Act of supremacy

Does the Pope really care if he snubs Rowan Williams?

"The Pope -- how many divisions does he have?" is the dismissive question Stalin is said to have asked an adviser. An awful lot more than the Archbishop of Canterbury, is the answer that comes to mind after Rowan Williams's brief audience with the pontiff in Rome this weekend. The Pope may have given Dr Williams a pectoral cross, which, as Ruth Gledhill noted in the Times, was "an indication that he recognises his episcopacy -- in spite of a 19th-century papal bull under which Anglican orders are deemed 'absolutely null and utterly void' ", but the meeting was very short -- only 20 minutes -- and the Archbishop's claim that the Pope was "extremely enthusiastic about the next stage in ecumenical dialogue" seemed a little hollow, given that the Roman Catholic hierarchy in England and Wales is now setting up a "task force" to welcome what it assumes will be tens of thousands of disaffected Anglicans.

Dr Williams gave an interview to the Financial Times on Saturday, in which the writer noted that he is "the senior bishop of the 77 million-strong Anglican Communion". I think this was expected to convey what a large number of followers he leads. What struck me, however, was how small the figure was. The population of Britain is expected to reach that number this century, but this is a total for Anglicans worldwide. Compare that with well over a billion Catholics who, moreover, follow what the philosopher Daniel Dennett would call a more "costly" faith -- that is to say, one that makes greater requirements of its adherents. And as he noted in his 2006 book, Breaking the Spell: Religion as a Natural Phenomenon: "The more you have invested in your religion, the more you will be motivated to protect that investment."

Everyone is always in favour of ecumenism. Who wouldn't be? Isn't it all about seeing what people have in common, being friendly, coming together -- no doubt "very prayerfully"? But in this case it is difficult to see what Anglicans stand to gain from such an approach, which seems overwhelmingly one-sided. And there will always be the thought for Catholics, perhaps not stated, but still present, somewhere at the back of the mind, that the ultimate goal of ecumenism with Anglicans is for the Church of England to return to Rome. Only two years ago, after all, the Vatican produced a document in which it said that Protestant and Orthodox faiths were "not proper churches".

This caused some (understandable) embarrassment and indignation to those busy with ecumenical projects. But I rather enjoyed the more forthright response of the Rev David Phillips, general secretary of the Church Society:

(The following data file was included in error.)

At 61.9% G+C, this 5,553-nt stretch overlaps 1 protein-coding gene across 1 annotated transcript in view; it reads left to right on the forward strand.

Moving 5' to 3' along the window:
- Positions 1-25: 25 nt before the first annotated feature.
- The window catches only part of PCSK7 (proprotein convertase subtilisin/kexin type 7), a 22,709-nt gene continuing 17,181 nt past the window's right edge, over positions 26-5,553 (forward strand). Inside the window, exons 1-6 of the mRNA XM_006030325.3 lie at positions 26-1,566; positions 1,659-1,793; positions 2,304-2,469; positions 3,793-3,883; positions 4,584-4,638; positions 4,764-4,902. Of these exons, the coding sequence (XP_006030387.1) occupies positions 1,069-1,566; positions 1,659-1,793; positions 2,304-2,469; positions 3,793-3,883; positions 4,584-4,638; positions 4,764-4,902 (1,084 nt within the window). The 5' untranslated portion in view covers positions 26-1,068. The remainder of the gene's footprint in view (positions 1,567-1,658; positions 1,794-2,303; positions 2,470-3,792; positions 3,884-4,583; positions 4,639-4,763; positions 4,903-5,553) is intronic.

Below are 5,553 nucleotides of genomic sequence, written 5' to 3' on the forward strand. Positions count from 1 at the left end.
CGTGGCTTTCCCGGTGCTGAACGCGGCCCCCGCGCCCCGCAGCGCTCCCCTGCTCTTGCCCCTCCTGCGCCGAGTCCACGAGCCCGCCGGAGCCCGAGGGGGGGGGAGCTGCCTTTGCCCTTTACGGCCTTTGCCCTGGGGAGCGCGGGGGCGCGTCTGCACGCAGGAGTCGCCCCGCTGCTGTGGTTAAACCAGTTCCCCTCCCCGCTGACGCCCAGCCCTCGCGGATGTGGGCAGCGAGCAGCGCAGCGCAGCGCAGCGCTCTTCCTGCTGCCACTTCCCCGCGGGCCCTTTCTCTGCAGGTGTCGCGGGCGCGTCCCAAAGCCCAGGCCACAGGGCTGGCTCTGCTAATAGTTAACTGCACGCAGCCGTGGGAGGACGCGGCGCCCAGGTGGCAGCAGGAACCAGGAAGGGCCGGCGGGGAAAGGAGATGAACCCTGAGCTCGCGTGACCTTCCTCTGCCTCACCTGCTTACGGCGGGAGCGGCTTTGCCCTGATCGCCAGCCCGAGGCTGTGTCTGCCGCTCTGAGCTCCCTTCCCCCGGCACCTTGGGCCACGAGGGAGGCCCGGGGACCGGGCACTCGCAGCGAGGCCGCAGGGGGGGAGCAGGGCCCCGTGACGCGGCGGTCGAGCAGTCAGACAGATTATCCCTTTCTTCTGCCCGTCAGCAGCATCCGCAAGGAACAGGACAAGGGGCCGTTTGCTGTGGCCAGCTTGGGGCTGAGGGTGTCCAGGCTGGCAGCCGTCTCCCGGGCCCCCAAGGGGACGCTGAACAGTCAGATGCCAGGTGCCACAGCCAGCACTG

"We are grateful that the Vatican has once again been honest in declaring their view that the Church of England is not a proper Church. Too much dialogue proceeds without such honesty," he said. "In their view . . . to be a true church one has to accept the ludicrous idea that the Pope is in some special way the successor of the apostle Peter and the supreme earthly leader of the Church. These claims cannot be justified, biblically, or historically, yet they have been used not only to divide Christians, but to persecute them and put them to death."

Not very diplomatic, but he made his point. In contrast, a couple of weeks ago I attended a seminar Dr Williams gave at the Royal Society of Arts in conjunction with the Tony Blair Faith Foundation. The Archbishop was eloquent, erudite, humble and inspiring. But perhaps he should take heed of his own words. At one point he defined "disagreement" as being "the willingness to have arguments with respect". Pectoral cross or not, it doesn't sound to me as though Dr Williams and his church are getting much in the way of respect from the current Pope. In which case, making a rather firmer statement of "disagreement" might not be a bad idea.

We may not be talking about divisions yet, but Pope Benedict's tanks are clearly parked on the lawns at Lambeth Palace. His Grace shouldn't let his natural politeness stop him demanding their removal.

 

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Sholto Byrnes is a Contributing Editor to the New Statesman
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John Prescott on Labour: “This must be the worst operation I’ve ever seen”

The Labour peer and former deputy prime minister laments his party’s “civil war status”, saying “I wish Momentum would go away”.

I’ve attended a thousand PLP meetings. This must be the worst operation I’ve ever seen. It is more about personality politics than in the past.